In October, Södra was awarded the “Best Sustainable Project/Social Category” at the Sofidel Suppliers Sustainability Award. The award acknowledged the pulp supplier’s “Act of a hero” marketing campaign, which encourages the conscious consumption of products that originate from sustainable forest. Here, Södra elaborates on the reasons for its launch. A TWM report.
The industry has made remarkable progress in environmental protection and long-term sustainability, but not always in communicating that fact. Södra Cell has now geared up its marketing of a pulp success story, and claims to be correcting misconceptions.
A few years ago, Magnus Björkman, the president of Södra Cell International, stated that despite remarkable progress in its environmental protection and the sustainable nature of forest products, the industry was still “a lamentably long way from communicating its story to the public”.
He urged the industry to work together to challenge misconceptions and redress the balance. While companies within the sector are working at making themselves and their purchases originate from sustainable sources, he claimed that the industry’s customers are still not aware of their efforts.
“Customers are still on the receiving end of pleas urging them not to print an email and save a tree,” says Marcus Hellberg, Södra’s sales director for Italy. “Where is the counter-argument and how can we communicate it in a meaningful way?”
He added that it’s not enough in the current market just to collect the correct eco-labels as an assurance that everyone recognises you as a sustainable company: “We all need to sing from the same hymn sheet on sustainability, to communicate the fact that products from sustainably-managed forests are a good thing for the consumer and for the environment.”
According to Hellberg, the company’s current marketing campaign – Act of a hero – targets further down the chain and aims to educate customers of the efforts being made by the industry.
“This is a pioneering campaign; to our knowledge, no pulp supplier has worked this way before. The result? Over 1.6m impressions in a few months.”
The campaign used a tongue-in–cheek theme designed to capture attention while delivering a serious message: that consumers of paper from sustainably-managed forests are actually heroes, regardless of whose pulp is in the product they use, as long as it’s from a sustainable source.
The challenge was then how to deliverthat beyond Södra’s usual audience.
Major stakeholders further down the value chain were identified and Södra enlisted the help of two of its largest customers to help steer them – both of which are confidential – one in the tissue sector and one in speciality papers.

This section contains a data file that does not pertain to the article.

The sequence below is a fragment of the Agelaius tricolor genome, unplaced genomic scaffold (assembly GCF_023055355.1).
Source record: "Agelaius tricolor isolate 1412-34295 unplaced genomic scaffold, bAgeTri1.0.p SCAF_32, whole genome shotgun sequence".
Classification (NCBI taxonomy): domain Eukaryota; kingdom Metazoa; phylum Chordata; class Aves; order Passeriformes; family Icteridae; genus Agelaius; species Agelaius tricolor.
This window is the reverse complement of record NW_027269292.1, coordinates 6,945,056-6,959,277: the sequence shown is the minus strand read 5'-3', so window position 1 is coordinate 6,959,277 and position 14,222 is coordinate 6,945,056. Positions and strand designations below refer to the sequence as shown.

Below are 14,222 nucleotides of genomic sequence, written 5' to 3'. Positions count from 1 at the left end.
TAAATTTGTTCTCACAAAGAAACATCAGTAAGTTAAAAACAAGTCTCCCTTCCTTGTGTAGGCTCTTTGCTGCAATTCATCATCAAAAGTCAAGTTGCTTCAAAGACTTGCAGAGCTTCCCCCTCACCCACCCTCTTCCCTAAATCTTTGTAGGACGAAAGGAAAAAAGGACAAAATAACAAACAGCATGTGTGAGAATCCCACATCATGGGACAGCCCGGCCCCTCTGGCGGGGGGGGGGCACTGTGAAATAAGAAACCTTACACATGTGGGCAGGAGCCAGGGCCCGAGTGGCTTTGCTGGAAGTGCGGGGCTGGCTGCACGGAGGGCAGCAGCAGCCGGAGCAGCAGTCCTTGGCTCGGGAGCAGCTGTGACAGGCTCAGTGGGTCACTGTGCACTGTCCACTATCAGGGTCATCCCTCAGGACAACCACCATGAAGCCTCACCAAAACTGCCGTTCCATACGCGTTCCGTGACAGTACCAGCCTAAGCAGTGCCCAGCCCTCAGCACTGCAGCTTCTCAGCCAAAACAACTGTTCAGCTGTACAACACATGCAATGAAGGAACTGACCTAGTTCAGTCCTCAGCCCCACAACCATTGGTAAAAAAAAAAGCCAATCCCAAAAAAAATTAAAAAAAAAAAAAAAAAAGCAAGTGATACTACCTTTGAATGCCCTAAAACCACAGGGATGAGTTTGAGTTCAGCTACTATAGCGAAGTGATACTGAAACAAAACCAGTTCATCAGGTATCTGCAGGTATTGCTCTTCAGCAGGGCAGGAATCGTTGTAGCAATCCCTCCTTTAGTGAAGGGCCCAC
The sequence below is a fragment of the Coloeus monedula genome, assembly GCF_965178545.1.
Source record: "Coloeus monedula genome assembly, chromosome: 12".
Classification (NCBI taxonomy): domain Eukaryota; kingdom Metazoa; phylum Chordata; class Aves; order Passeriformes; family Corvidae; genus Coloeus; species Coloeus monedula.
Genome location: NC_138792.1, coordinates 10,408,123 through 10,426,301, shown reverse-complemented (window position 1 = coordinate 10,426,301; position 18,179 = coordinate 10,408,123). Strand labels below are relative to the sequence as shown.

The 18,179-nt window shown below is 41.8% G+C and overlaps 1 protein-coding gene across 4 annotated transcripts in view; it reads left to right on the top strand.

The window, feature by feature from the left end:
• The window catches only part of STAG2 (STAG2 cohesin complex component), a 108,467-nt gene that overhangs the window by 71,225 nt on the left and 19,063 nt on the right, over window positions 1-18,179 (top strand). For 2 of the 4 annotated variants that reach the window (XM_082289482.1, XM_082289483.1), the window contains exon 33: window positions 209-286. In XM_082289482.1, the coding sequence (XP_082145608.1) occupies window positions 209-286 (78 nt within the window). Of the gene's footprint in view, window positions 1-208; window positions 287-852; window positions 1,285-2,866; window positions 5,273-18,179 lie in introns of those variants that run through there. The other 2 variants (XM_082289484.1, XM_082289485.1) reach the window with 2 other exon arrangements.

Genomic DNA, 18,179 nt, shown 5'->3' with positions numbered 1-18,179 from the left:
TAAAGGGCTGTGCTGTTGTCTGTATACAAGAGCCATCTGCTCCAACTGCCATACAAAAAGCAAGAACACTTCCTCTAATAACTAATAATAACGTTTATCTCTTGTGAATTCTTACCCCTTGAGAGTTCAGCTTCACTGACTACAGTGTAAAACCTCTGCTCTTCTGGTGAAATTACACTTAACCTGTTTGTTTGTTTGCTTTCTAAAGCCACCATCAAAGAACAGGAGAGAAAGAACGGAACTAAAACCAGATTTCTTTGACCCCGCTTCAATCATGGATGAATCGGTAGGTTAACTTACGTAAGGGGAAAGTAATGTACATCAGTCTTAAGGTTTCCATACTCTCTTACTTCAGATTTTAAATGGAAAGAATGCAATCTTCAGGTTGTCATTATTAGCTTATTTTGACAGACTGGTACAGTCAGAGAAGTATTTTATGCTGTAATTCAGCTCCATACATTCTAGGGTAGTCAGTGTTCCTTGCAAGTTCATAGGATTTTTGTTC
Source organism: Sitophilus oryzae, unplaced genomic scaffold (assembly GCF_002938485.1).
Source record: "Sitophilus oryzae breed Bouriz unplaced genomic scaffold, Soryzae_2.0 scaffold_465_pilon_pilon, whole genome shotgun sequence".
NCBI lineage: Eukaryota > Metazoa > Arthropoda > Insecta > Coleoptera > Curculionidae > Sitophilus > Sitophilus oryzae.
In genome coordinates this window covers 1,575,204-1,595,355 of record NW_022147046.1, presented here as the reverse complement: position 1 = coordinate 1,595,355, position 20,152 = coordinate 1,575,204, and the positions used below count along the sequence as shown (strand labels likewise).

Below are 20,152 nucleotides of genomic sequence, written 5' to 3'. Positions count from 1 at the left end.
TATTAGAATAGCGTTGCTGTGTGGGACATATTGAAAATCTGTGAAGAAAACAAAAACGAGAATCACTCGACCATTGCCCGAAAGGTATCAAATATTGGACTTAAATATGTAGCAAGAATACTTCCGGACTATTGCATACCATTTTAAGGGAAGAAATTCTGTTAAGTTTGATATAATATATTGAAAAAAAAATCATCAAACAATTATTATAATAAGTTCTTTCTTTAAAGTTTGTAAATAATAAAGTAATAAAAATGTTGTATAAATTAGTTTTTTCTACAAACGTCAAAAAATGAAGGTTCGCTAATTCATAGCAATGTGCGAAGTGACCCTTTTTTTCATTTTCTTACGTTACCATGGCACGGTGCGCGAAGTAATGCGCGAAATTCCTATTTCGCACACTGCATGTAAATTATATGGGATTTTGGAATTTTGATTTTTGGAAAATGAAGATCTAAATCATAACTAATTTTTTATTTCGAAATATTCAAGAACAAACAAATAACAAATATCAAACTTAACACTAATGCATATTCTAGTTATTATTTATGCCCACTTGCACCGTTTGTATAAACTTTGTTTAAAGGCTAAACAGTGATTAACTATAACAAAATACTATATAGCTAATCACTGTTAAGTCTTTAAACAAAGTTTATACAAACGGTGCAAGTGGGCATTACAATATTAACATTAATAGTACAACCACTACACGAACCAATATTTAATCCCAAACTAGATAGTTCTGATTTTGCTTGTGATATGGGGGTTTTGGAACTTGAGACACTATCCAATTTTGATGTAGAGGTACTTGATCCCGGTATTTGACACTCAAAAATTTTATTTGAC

Their end markets in Europe were then analysed, and the biggest buyers identified.
For the tissue customer, Södra analysed its customers’ markets to identify which countries their customers were most active in. Then they studied the major retailers in each country and identified the top three in each customer market. A handful of retailers were then selected from the top handful of countries and pan-European companies added too to ensure as comprehensive a target market as possible.
Hellberg says: “When we presented the findings to the marketing manager of the tissue customer we collaborated with, she was quite impressed that we were reaching further down the value chain than they do in many cases. The marketing techniques we used were highly sophisticated and ensured our message reached the target audience with an impressive level of precision. “We have had literally hundreds of thousands of hits from our customers’ customers.”
Over 1.6m impressions have been registered so far: around 4,200 unique users were recoded via web traffic to the campaign site, excluding Södra staff. Over 1.4m impressions were generated via social media campaigns using Facebook, LinkedIn, Instagram and Twitter. Viewings of both tissue and office paper videos linked to the campaign were actively viewed over 100,000 times each (i.e. the viewer took action to open the video and watched all or part of it).
Hellberg adds: “Digital technology may prove to be the tool we need to break through the public’s misconceptions. We’ve talked about better communication for decades but now it’s time to act.
“In today’s society, transparency is valuable and valued. We have nothing to hide when it comes to our sustainability record, rather we have a responsibility to communicate our sustainability as well as maintain it and offer our customers clear benefits.”
He adds for example, one of the company’s internal sustainability targets is to eliminate fossil fuels across all its operations:
“But if that change were to add to the customers’ costs without any direct benefit, they are unlikely to be too enthusiastic,” he says.
“However, if we can produce fossil-free fuels for transporting their pulp which lightens the customers’ own carbon footprint, our sustainability becomes immediately more relevant.”
Fibre Safe is another example: “A baling strap to replace wire strapping, which is fully recyclable and can simply be thrown into the pulper with the bale – sustainable and convenient for the customer, as well as being a considerably safer option for the operator, especially in the case of manual dewiring, where there’s always a chance a bale wire may snap and ping back, risking injury.”